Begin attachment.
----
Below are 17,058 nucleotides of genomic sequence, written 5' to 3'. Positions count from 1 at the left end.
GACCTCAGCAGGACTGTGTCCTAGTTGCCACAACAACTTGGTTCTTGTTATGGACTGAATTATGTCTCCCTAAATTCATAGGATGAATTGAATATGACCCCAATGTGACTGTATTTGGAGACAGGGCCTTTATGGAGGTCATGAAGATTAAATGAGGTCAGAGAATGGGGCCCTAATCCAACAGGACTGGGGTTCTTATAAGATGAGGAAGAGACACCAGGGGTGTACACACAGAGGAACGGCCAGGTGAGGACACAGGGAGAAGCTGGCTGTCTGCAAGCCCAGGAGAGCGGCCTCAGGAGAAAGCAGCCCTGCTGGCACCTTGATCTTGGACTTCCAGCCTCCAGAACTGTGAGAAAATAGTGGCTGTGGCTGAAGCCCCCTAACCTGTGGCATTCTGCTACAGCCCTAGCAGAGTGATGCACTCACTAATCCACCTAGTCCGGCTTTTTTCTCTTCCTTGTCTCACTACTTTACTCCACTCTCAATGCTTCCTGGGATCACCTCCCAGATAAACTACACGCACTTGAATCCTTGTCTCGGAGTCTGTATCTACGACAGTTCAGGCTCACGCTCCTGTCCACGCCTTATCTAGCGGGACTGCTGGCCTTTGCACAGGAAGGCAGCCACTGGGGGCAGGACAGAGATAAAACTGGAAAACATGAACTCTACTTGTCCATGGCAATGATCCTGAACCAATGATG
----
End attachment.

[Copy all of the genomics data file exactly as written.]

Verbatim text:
Below are 17,058 nucleotides of genomic sequence, written 5' to 3'. Positions count from 1 at the left end.
GACCTCAGCAGGACTGTGTCCTAGTTGCCACAACAACTTGGTTCTTGTTATGGACTGAATTATGTCTCCCTAAATTCATAGGATGAATTGAATATGACCCCAATGTGACTGTATTTGGAGACAGGGCCTTTATGGAGGTCATGAAGATTAAATGAGGTCAGAGAATGGGGCCCTAATCCAACAGGACTGGGGTTCTTATAAGATGAGGAAGAGACACCAGGGGTGTACACACAGAGGAACGGCCAGGTGAGGACACAGGGAGAAGCTGGCTGTCTGCAAGCCCAGGAGAGCGGCCTCAGGAGAAAGCAGCCCTGCTGGCACCTTGATCTTGGACTTCCAGCCTCCAGAACTGTGAGAAAATAGTGGCTGTGGCTGAAGCCCCCTAACCTGTGGCATTCTGCTACAGCCCTAGCAGAGTGATGCACTCACTAATCCACCTAGTCCGGCTTTTTTCTCTTCCTTGTCTCACTACTTTACTCCACTCTCAATGCTTCCTGGGATCACCTCCCAGATAAACTACACGCACTTGAATCCTTGTCTCGGAGTCTGTATCTACGACAGTTCAGGCTCACGCTCCTGTCCACGCCTTATCTAGCGGGACTGCTGGCCTTTGCACAGGAAGGCAGCCACTGGGGGCAGGACAGAGATAAAACTGGAAAACATGAACTCTACTTGTCCATGGCAATGATCCTGAACCAATGATG